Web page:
In September 2010 we warned of the Chinese Wall of Steroids, . In that newsletter we also explained the dangers of WMPs (wealth management products) in China where investors are promised unreal returns. China’s credit binge is getting out of control and we would not be surprised if financial quakes worse than the ones experienced in the last ten months start to materialize over the next several quarters. The fact that Chinese authorities and financial institutions need to keep feeding their system with more and more credit facilities in order to generate a dollar of GDP undermines financial stability in several countries.

The Chinese boom generated by credit overextension following the 2008 crisis will inevitably lead to a bust. When 20% of major firms pay more in interest than the profits they generate, then we know that we are headed into lulu land where non-performing loans will create zombie banks which in turn will eat corporations, entities and possibly families themselves. No wonder then that all of them would like to send their money abroad, as reported by the Bank of International Settlements (BIS) and shown below.

1When we take into account the fact that Chinese banks’ assets represent 40% of global GDP, then we can understand the implications of Chinese capital outflows. If they keep growing, then the whole Chinese banking system will shake and global assets will take a turn for the worse, implying credit freezes, widening spreads, and panic which will in turn destabilize confidence, spending, employment, and growth.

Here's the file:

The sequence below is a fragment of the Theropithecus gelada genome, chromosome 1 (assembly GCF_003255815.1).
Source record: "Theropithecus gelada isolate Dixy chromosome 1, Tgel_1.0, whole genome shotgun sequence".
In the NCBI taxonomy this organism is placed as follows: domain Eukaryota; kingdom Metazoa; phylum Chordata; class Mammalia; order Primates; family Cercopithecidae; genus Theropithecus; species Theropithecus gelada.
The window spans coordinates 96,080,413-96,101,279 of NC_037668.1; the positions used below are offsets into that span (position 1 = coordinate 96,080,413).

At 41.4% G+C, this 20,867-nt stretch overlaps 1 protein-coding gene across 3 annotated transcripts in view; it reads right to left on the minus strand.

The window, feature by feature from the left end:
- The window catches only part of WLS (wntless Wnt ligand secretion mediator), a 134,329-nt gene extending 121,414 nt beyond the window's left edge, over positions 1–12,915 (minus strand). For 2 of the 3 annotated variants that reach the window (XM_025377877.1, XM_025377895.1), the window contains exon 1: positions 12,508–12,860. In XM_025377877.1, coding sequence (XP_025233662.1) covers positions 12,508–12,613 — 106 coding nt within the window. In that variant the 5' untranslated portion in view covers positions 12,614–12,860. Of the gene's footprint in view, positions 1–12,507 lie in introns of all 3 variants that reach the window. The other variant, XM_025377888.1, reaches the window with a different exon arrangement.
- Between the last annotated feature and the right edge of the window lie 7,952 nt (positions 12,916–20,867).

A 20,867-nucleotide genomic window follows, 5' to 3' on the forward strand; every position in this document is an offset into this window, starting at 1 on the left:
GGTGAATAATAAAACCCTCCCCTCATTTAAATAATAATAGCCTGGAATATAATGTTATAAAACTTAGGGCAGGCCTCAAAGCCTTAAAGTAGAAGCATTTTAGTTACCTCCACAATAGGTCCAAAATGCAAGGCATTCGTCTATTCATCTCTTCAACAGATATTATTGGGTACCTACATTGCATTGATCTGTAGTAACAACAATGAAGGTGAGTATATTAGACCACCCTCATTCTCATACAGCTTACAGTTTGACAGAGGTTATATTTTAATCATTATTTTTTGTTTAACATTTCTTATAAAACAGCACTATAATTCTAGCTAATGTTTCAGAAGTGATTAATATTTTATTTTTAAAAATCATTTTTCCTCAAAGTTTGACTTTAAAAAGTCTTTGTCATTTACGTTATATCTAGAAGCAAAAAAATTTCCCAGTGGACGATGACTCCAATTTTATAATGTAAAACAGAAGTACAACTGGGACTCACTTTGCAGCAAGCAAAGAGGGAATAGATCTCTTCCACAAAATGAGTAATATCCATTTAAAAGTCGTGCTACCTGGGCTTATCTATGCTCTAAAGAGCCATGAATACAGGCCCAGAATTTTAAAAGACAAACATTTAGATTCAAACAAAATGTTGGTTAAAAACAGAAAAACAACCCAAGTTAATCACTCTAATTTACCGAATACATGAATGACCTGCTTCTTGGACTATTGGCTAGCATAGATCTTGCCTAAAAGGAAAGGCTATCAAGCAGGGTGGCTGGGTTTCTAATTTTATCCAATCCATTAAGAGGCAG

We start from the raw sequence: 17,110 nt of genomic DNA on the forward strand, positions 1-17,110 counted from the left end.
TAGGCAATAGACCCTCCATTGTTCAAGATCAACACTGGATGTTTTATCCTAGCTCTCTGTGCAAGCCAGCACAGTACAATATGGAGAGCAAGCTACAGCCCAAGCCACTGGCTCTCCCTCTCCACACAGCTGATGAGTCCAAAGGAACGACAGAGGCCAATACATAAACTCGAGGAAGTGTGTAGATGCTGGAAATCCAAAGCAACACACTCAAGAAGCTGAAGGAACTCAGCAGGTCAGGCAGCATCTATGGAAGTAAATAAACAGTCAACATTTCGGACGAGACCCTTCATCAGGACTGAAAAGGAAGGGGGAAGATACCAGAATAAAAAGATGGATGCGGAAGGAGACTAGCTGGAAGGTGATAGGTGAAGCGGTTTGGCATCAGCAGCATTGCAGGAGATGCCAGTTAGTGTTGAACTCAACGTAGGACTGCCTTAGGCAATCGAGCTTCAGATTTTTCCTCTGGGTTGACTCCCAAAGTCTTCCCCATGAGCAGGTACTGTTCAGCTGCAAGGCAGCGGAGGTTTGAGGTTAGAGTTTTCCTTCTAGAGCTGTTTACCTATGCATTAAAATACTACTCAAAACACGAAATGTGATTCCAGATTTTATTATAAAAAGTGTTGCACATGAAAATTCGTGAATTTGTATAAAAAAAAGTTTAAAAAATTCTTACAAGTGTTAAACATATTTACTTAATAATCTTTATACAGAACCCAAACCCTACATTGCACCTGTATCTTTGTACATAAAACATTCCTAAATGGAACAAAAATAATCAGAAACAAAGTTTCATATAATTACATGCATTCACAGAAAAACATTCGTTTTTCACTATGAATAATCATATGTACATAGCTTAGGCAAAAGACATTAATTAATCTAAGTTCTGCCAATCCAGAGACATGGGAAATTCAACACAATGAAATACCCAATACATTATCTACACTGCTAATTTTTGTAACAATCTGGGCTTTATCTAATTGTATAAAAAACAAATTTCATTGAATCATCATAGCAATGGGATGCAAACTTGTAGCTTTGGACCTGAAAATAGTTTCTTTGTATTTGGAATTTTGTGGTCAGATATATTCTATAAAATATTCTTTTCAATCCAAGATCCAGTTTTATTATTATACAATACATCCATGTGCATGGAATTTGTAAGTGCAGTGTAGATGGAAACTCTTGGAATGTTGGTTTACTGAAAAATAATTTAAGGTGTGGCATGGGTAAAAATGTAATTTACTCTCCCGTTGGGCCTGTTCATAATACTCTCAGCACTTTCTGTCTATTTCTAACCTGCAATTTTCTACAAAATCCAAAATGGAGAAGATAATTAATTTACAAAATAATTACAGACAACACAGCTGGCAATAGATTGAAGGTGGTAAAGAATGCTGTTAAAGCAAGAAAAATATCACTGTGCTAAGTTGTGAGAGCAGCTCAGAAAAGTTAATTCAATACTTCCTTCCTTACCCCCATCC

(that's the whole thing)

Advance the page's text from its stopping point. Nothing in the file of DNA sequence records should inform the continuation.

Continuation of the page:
Chinese stocks and bonds combined are valued close to $15 trillion, a number that cannot be supported even if deleveraging is pursued aggressively in China. The sad fact that the only game in town is the propping up of the stock market and the proliferation of bubbles, makes us wonder if the bursting is closer than when we think it might happen. “Shadow assets” are growing at a rate of more than 30% annually which is unsustainable. In reality those “assets” will convert to bad loans since they have nothing to do with investments (the latter term is a euphemism to avoid capital requirements). These dark pools of bank liabilities have the potential of undermining banks’ liquidity, and if the latter starts suffering then it might be time to call the game off.

Unless China allows several of those insolvent corporations go bankrupt, slow down dramatically the credit binge and preserve funds for the coming rainy days by following a strategy of restraint and conservation, the whole world may be facing calamities which even if are foreseen political considerations prevail and thus stability is threaten.

Let’s not forget John Stuart Mills wise words: “Panics do not destroy capital; they merely reveal the extent to which it has been previously destroyed by its betrayal in hopelessly unproductive works”